Introducing higher-order components

In the previous post, you’ve learned about the basic principles of functional programming (FP). Now, we’ll take a look at how to use these principles in React. You’ll learn how to write reusable higher-order components and you’ll understand the ideas behind this pattern as well.

React applications are composed of components. But what exactly is a component?

// Class-based component
class Button extends React.Component {
   render(){
      return <button>{this.props.title}</button>
   }
}

// Functional component
const Button = (props) =>
   <button>{props.title}</button>

Since the class is just syntactic sugar over functions and the functional component is basically a function, components are just functions. It’s a function that takes input data (props) and returns a tree of React elements (UI) which is rendered to the screen. However, it doesn’t need to return UI all the time. It can return a component as well as we’re going to see later.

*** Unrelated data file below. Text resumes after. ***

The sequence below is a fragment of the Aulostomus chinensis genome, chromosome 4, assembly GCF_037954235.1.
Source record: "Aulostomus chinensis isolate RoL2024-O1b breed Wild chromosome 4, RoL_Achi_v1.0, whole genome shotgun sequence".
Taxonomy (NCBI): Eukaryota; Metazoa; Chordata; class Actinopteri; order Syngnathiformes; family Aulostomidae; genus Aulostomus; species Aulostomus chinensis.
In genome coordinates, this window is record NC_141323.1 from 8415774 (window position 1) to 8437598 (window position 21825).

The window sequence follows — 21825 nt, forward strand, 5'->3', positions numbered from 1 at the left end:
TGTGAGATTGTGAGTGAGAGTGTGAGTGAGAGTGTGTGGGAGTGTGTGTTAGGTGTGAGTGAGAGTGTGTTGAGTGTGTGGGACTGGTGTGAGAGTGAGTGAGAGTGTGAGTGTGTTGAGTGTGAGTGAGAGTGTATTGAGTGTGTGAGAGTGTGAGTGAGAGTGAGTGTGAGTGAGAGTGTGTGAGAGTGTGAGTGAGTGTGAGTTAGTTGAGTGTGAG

So React UI is just a composition of functions. That sounds awfully like FP, right?

Smart and presentational components
A component is typically composed of logic and presentation. However, if we decide to write all our components as such, we would end up with dozens of components having only a single purpose. On the other hand, if we try to separate these concerns, we will be able to create simple reusable components. Following this idea, we should prefer defining our components as smart (logic) and presentational (UI).